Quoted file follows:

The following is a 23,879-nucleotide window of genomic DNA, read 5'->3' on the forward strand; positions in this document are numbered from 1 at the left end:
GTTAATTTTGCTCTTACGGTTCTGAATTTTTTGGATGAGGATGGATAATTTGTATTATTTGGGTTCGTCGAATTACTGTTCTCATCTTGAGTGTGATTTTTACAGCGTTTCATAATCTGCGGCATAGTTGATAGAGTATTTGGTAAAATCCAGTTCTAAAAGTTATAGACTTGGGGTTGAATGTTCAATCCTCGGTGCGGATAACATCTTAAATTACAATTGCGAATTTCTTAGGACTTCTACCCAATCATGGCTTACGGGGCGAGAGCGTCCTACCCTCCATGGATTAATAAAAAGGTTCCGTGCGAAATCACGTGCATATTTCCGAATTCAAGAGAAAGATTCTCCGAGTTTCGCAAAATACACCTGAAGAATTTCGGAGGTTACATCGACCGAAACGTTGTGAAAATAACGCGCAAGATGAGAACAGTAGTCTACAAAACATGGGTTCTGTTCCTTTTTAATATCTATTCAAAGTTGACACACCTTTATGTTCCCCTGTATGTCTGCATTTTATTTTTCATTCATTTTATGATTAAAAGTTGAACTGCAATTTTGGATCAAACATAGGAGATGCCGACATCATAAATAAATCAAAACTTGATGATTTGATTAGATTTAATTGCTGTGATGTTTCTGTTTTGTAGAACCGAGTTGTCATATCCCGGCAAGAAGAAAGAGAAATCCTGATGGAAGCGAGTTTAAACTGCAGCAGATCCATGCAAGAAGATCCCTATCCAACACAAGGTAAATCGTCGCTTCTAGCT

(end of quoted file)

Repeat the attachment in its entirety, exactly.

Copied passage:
The following is a 23,879-nucleotide window of genomic DNA, read 5'->3' on the forward strand; positions in this document are numbered from 1 at the left end:
GTTAATTTTGCTCTTACGGTTCTGAATTTTTTGGATGAGGATGGATAATTTGTATTATTTGGGTTCGTCGAATTACTGTTCTCATCTTGAGTGTGATTTTTACAGCGTTTCATAATCTGCGGCATAGTTGATAGAGTATTTGGTAAAATCCAGTTCTAAAAGTTATAGACTTGGGGTTGAATGTTCAATCCTCGGTGCGGATAACATCTTAAATTACAATTGCGAATTTCTTAGGACTTCTACCCAATCATGGCTTACGGGGCGAGAGCGTCCTACCCTCCATGGATTAATAAAAAGGTTCCGTGCGAAATCACGTGCATATTTCCGAATTCAAGAGAAAGATTCTCCGAGTTTCGCAAAATACACCTGAAGAATTTCGGAGGTTACATCGACCGAAACGTTGTGAAAATAACGCGCAAGATGAGAACAGTAGTCTACAAAACATGGGTTCTGTTCCTTTTTAATATCTATTCAAAGTTGACACACCTTTATGTTCCCCTGTATGTCTGCATTTTATTTTTCATTCATTTTATGATTAAAAGTTGAACTGCAATTTTGGATCAAACATAGGAGATGCCGACATCATAAATAAATCAAAACTTGATGATTTGATTAGATTTAATTGCTGTGATGTTTCTGTTTTGTAGAACCGAGTTGTCATATCCCGGCAAGAAGAAAGAGAAATCCTGATGGAAGCGAGTTTAAACTGCAGCAGATCCATGCAAGAAGATCCCTATCCAACACAAGGTAAATCGTCGCTTCTAGCT